A Hello Kitty toaster gave its life for comedy at Balagan Theatre Saturday night. The innocent kitchen appliance and a vintage Smith-Corona typewriter were among the many things destroyed during the final performance of Sam Shepard's True West, directed by Shawn Belyea and Tim Hyland.

Brothers Austin (Chris Bell, left) and
Lee (Mike Dooly) have some issues
with each other during Balagan
Theatre's production of
True West.
Photo: Andrea Huysing.
Chris Bell and Mike Dooly star as the two brothers, Austin and Lee. Bell's Austin is a successful screenwriter, housesitting for his vacationing mother while working on his next project. His peace and quiet is interrupted by Dooly's Lee, a petty thief and a drunk who has popped in to mom's neighborhood to steal a few things and be on his way.

Things go a bit awry. During a golf match Lee convinces Austin's producer, Saul Kimmer (played by Belyea) to drop Austin's project in favor of his own cockamamie Western tale of two dimwits chasing each other across Texas. The brothers' epic struggle over who's the better man, fueled by mass quantities of PBR, Old No. 7, and bubbly, grows increasingly violent and threatening. Lee says screenwriting is way easier than a life of crime, and bets Austin he couldn't even steal a toaster. The next morning, Austin has at least a dozen of them, including the doomed Hello Kitty model, which meets its end, as does the typewriter and much of the set, at the end of a five iron. But not before Austin has made plenty of yummy toast!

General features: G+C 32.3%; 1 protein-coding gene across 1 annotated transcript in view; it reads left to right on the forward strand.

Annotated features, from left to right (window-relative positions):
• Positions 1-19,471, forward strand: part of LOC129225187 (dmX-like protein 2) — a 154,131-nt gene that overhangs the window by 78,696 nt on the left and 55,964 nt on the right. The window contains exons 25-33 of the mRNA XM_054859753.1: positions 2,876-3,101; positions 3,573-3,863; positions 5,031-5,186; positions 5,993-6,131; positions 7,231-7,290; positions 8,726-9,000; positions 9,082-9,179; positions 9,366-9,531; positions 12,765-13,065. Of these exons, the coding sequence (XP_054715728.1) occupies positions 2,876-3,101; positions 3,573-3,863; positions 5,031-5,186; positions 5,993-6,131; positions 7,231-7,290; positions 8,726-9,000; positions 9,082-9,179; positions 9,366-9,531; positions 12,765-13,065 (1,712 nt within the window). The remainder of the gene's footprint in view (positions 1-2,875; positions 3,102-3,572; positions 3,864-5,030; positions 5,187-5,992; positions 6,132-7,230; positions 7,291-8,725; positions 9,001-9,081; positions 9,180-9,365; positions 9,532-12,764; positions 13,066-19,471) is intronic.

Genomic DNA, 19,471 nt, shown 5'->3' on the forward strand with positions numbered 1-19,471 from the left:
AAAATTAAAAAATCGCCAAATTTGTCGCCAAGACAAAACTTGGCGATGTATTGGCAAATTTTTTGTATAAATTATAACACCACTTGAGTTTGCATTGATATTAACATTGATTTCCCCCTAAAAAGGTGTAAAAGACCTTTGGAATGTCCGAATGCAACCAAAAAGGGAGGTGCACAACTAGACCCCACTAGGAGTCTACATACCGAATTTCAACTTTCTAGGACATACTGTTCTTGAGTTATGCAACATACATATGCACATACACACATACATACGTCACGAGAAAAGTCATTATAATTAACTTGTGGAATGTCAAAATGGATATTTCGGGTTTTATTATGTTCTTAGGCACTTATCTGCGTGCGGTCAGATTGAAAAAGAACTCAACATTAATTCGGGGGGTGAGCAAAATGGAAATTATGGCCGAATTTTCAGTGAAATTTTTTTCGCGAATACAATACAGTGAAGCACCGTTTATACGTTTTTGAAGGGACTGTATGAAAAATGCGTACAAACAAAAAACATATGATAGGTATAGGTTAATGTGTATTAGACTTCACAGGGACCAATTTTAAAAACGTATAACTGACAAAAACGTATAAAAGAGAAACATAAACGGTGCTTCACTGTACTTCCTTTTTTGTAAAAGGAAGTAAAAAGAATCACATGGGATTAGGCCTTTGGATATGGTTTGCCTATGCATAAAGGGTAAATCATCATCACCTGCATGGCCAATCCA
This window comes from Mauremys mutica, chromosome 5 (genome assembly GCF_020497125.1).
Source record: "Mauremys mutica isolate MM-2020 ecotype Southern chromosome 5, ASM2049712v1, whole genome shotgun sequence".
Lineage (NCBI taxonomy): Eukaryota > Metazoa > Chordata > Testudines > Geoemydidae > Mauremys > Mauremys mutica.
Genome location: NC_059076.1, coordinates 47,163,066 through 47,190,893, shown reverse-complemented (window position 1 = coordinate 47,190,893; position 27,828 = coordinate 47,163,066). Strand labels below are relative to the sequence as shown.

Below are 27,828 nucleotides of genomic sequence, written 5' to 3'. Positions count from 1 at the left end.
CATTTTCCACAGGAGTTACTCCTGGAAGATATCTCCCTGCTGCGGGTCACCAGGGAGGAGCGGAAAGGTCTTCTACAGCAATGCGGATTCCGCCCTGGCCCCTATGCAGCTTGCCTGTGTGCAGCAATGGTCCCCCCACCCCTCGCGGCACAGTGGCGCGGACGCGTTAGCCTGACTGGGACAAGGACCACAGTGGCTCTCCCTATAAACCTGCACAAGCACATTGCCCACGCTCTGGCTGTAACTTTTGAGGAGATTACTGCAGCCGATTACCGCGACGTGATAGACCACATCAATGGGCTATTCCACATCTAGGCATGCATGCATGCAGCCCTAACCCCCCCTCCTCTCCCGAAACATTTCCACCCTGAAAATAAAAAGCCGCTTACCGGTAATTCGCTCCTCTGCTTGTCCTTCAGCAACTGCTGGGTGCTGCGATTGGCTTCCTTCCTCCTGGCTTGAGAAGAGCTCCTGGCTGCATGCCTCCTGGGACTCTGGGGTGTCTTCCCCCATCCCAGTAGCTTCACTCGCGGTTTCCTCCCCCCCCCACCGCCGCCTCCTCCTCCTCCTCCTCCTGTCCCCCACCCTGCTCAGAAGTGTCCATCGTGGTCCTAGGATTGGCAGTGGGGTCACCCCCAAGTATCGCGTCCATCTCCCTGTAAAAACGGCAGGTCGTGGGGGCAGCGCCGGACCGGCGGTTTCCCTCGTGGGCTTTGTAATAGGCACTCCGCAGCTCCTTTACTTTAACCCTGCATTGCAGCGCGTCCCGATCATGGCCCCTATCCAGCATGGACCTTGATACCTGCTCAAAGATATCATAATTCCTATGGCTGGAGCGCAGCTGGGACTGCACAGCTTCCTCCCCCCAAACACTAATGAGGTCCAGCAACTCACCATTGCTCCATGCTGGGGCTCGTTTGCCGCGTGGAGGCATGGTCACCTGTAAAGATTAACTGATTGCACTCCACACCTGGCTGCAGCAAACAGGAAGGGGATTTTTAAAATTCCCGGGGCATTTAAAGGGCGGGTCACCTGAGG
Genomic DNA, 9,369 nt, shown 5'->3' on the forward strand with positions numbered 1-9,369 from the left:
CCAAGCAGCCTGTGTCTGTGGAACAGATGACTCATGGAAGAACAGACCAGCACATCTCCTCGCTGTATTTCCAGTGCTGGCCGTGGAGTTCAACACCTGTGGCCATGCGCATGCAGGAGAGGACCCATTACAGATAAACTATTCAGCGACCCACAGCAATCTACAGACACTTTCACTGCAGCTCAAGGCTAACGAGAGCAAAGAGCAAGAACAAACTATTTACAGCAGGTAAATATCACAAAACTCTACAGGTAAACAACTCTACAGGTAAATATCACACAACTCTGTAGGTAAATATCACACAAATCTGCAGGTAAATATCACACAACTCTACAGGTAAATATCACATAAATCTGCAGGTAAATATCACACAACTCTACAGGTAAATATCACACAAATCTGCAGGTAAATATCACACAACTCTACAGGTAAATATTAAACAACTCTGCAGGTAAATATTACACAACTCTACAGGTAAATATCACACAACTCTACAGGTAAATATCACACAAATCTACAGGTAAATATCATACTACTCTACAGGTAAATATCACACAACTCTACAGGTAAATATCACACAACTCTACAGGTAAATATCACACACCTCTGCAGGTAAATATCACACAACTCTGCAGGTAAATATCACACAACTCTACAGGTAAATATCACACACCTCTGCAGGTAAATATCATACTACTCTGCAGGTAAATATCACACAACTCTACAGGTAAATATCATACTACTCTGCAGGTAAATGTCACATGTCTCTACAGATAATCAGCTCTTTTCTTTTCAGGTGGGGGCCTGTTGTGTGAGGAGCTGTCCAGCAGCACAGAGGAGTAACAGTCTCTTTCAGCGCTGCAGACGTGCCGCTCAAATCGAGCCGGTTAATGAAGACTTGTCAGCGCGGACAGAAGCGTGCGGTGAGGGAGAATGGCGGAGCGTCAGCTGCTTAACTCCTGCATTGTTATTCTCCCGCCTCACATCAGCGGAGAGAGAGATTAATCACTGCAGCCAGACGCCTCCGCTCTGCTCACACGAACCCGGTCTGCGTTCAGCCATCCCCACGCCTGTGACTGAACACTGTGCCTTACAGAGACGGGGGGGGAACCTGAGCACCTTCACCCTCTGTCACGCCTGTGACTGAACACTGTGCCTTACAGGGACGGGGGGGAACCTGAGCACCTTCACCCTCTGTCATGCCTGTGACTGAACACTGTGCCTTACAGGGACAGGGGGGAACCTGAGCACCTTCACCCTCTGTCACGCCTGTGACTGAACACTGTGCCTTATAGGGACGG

A toaster just like this one gave its
all during the final performance of
Balagan Theatre's
True West.